Today is Sonia Kovalevsky Day
Sometimes I imagine what my life would have been life if I’d been born way earlier, like in 1850. Knowing how difficult it was back then to be a female mathematician, and not wanting to assume some special property like I was born royalty or otherwise incredibly rich, I usually settle on something like a farmer’s life, with 7 kids and a butter churn, Little-House-on-the-Prairie style. To satisfy my nerdy urges I imagine myself knitting difficult patterns and formally organizing the community’s crop rotations.
I really don’t have much insight into what it must have been like back then, but even a short thought experiment like this helps me appreciate the story of Sofia Kovalevskaya, who was indeed born in Moscow in 1850 and unbelievably contributed majorly to mathematics, even though (hat tip Robert Lipshitz):
- it was illegal to go to university in Russia at the time so she had a faux marriage in order to get permission from her husband to go abroad to study,
- got a Ph.D. in Berlin studying under some famous men (Helmholtz, Kirchhoff and Bunsen in Heidelberg, Weirstrass), becoming the first woman in Europe to ever get hold the degree,
- after which time nobody in Germany would let her work so she did various jobs including installing streetlamps,
- and finally managed to get some kind of weird position in Sweden (here‘s a more complete bio).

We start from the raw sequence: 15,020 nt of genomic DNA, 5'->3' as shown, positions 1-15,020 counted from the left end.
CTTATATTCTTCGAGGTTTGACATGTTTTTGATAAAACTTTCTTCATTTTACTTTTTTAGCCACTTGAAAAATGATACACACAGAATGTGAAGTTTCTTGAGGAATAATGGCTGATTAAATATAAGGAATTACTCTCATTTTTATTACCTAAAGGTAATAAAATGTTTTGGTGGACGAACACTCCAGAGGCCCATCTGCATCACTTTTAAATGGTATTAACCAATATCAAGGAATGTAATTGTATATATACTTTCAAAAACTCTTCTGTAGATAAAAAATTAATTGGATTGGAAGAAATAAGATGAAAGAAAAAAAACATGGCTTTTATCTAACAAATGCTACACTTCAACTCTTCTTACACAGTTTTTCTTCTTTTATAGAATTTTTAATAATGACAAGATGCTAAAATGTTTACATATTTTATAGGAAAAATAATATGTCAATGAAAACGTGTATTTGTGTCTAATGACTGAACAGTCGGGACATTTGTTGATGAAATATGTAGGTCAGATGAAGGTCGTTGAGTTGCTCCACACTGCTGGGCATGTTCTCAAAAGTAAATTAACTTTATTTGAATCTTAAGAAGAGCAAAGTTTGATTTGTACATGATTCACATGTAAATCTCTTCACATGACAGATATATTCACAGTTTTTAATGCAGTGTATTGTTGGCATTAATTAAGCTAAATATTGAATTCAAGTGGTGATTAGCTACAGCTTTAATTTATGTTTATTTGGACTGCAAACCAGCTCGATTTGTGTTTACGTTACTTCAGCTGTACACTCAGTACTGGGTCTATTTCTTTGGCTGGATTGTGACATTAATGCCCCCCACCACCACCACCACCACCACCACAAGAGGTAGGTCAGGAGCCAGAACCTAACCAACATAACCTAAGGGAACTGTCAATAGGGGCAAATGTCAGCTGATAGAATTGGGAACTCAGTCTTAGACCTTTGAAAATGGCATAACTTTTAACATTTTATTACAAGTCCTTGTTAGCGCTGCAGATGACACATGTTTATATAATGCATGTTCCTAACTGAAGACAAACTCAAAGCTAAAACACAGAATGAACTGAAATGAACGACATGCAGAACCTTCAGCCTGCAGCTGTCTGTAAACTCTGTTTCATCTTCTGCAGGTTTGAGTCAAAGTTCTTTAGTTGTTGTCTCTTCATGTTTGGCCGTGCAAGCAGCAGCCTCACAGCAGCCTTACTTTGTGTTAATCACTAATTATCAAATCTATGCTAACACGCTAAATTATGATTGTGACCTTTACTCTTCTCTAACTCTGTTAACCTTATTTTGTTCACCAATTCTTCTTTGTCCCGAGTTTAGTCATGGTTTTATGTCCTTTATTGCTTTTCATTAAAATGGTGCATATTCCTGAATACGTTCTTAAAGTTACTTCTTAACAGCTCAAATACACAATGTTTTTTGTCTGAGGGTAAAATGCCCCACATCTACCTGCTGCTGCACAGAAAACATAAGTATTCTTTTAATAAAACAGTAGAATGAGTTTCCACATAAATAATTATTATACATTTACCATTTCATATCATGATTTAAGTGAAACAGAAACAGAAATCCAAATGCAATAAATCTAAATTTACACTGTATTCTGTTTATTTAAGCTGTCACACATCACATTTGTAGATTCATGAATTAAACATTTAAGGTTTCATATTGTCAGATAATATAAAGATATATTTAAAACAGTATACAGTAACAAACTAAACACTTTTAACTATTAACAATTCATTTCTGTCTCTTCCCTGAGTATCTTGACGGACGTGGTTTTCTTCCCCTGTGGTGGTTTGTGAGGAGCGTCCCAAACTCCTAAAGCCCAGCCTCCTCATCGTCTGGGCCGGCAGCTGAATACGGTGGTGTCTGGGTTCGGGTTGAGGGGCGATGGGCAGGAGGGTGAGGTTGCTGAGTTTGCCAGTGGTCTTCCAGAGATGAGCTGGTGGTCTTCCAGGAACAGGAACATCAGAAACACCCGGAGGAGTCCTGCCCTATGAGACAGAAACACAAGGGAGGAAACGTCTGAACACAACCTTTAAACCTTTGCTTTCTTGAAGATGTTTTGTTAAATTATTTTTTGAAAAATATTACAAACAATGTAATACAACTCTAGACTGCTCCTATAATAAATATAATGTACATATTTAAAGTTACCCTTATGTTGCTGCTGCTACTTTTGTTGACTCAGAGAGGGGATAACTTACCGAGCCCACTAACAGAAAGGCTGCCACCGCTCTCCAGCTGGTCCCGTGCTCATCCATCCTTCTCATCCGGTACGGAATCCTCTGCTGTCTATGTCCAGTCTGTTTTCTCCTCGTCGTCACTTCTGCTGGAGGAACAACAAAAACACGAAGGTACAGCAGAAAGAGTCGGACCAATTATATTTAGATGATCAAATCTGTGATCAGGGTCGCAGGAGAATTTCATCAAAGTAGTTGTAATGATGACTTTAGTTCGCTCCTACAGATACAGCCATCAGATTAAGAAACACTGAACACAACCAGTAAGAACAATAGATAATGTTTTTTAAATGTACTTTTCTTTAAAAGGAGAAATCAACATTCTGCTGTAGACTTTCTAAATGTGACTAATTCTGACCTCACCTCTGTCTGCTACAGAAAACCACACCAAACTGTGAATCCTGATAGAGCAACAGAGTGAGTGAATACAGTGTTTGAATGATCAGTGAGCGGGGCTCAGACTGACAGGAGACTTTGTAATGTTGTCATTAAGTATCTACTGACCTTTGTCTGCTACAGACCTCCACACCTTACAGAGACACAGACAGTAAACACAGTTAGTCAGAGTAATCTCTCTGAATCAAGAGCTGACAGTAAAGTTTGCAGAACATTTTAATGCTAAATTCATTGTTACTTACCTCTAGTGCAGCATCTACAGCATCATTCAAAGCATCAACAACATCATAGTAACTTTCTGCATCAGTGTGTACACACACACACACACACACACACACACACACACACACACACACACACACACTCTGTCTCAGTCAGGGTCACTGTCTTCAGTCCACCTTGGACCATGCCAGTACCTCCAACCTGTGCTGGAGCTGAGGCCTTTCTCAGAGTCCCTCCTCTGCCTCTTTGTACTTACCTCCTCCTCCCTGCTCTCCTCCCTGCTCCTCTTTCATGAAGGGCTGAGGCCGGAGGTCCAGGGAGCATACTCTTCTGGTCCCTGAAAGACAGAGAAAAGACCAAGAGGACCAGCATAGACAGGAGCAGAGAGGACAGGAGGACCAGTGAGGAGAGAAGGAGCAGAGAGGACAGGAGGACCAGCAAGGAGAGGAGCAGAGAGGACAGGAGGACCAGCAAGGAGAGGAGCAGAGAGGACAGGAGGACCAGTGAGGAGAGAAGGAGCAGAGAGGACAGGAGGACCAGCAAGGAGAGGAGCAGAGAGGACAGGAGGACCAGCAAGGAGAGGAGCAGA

Did I mention that she eventually had a kid with her husband and then died at the age of 41 from the flu?
I’d really love to go back in time for a day, find Sweden, and buy that amazing woman a drink (and I’d try to arrange to slip some antibiotics into said drink).
Today we are celebrating Sonia at Barnard College (here’s the schedule), where for the nth time (where n is at least 5) we’re having a Sonia Kovalevsky Day with a crowd of young women mathematicians, 9th graders from the Urban Assembly Institute of Math & Science for Young Women, will come and enjoy math talks from Barnard and Columbia professors and then engage in a team competition (with their teachers, which is my favorite part) to see who will win incredibly small prizes but for which they will all scream their heads off for 2 hours. It’s fun!
I started this tradition when I was a Barnard math professor back in 2006 with my friend Kiri Soares who runs the UA Institute, and that fact that it’s still going makes me very happy. Every time I go I try to teach the students how to solve the Rubiks cube using a few tricks which stem from group theory. It’s fun to do and they all get to take home their cubes, along with other math toys and goodies. Mmmm… math toys.